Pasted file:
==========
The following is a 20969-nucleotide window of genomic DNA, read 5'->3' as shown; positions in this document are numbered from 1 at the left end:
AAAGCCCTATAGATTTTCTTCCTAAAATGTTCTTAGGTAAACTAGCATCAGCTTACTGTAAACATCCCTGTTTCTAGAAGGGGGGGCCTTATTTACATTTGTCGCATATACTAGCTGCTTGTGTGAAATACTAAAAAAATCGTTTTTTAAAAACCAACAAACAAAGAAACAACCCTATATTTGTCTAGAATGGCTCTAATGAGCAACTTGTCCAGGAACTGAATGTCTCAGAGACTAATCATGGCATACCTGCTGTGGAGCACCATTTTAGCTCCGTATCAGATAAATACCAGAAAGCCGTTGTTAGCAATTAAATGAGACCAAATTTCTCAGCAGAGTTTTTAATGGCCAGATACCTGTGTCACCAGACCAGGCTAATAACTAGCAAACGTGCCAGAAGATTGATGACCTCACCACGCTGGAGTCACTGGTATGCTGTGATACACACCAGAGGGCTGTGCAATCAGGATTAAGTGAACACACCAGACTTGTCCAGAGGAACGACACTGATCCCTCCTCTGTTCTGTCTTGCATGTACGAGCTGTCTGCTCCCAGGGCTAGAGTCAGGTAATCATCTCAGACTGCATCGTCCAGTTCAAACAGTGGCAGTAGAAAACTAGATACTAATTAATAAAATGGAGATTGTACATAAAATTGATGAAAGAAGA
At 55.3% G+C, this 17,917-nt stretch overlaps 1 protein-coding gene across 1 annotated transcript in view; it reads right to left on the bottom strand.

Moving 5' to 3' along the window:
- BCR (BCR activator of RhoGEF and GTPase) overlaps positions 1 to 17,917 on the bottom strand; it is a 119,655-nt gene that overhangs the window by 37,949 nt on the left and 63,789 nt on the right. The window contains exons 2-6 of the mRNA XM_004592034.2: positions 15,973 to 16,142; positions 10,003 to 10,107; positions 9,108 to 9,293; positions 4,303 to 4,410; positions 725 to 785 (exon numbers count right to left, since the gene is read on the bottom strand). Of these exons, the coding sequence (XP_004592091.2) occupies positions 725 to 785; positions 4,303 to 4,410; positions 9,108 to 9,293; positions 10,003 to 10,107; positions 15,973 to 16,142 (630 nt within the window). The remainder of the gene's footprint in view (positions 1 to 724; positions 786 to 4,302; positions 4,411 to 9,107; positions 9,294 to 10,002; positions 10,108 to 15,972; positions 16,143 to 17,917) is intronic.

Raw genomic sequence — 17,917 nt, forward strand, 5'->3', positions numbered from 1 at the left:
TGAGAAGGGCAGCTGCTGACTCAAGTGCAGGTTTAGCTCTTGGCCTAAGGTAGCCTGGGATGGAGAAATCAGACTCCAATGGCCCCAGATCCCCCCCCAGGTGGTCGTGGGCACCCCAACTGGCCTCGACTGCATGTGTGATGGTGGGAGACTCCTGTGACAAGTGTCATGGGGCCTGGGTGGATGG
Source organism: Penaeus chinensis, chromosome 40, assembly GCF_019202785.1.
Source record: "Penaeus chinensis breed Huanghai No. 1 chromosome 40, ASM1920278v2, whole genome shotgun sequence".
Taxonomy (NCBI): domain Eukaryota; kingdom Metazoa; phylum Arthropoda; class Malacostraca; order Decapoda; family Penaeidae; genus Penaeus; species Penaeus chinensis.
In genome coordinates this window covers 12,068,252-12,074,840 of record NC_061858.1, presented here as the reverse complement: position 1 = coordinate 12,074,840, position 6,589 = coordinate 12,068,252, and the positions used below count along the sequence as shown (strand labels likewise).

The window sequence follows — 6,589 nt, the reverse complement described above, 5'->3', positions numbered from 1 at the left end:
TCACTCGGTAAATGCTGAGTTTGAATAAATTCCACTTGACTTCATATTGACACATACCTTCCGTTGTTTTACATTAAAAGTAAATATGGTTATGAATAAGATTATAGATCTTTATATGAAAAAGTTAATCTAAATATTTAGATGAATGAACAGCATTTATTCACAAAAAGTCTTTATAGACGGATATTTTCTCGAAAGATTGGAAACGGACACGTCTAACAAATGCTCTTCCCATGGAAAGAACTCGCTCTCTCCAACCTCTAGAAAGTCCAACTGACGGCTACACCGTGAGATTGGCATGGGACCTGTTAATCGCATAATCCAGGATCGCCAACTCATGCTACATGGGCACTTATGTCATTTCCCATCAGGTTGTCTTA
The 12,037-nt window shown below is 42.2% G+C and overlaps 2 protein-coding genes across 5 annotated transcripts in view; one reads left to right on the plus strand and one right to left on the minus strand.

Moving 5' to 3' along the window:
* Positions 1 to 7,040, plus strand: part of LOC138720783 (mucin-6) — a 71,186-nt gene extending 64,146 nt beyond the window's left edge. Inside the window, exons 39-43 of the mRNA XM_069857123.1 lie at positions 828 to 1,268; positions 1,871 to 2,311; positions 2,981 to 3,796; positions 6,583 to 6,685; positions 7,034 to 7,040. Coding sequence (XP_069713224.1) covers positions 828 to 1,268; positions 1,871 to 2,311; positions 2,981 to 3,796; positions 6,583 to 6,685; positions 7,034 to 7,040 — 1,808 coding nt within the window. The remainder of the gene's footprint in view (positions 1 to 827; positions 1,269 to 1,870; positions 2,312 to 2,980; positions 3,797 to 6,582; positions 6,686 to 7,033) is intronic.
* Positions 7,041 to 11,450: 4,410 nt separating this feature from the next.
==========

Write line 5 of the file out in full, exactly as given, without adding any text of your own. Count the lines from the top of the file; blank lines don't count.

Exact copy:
- BCR (BCR activator of RhoGEF and GTPase) overlaps positions 1 to 17,917 on the bottom strand; it is a 119,655-nt gene that overhangs the window by 37,949 nt on the left and 63,789 nt on the right. The window contains exons 2-6 of the mRNA XM_004592034.2: positions 15,973 to 16,142; positions 10,003 to 10,107; positions 9,108 to 9,293; positions 4,303 to 4,410; positions 725 to 785 (exon numbers count right to left, since the gene is read on the bottom strand). Of these exons, the coding sequence (XP_004592091.2) occupies positions 725 to 785; positions 4,303 to 4,410; positions 9,108 to 9,293; positions 10,003 to 10,107; positions 15,973 to 16,142 (630 nt within the window). The remainder of the gene's footprint in view (positions 1 to 724; positions 786 to 4,302; positions 4,411 to 9,107; positions 9,294 to 10,002; positions 10,108 to 15,972; positions 16,143 to 17,917) is intronic.